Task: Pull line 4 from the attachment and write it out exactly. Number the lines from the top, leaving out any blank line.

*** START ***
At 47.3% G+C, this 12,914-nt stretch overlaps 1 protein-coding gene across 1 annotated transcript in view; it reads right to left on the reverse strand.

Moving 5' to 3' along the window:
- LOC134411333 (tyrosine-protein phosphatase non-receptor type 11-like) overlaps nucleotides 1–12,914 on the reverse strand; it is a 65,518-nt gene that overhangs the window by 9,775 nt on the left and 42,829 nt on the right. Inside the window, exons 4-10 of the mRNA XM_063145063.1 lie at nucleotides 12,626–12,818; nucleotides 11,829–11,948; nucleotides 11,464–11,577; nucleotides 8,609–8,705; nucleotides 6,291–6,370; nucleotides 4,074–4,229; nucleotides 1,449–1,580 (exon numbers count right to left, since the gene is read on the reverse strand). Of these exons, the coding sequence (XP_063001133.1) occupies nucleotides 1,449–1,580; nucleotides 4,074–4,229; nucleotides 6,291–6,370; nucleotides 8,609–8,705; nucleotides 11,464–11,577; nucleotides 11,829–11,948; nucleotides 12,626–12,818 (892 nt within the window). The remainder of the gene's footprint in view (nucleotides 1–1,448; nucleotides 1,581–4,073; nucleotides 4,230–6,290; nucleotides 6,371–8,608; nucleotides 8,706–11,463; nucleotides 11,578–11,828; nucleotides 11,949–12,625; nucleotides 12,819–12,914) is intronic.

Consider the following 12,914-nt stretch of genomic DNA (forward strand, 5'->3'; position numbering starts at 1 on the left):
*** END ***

Consider the following 12,914-nt stretch of genomic DNA (forward strand, 5'->3'; position numbering starts at 1 on the left):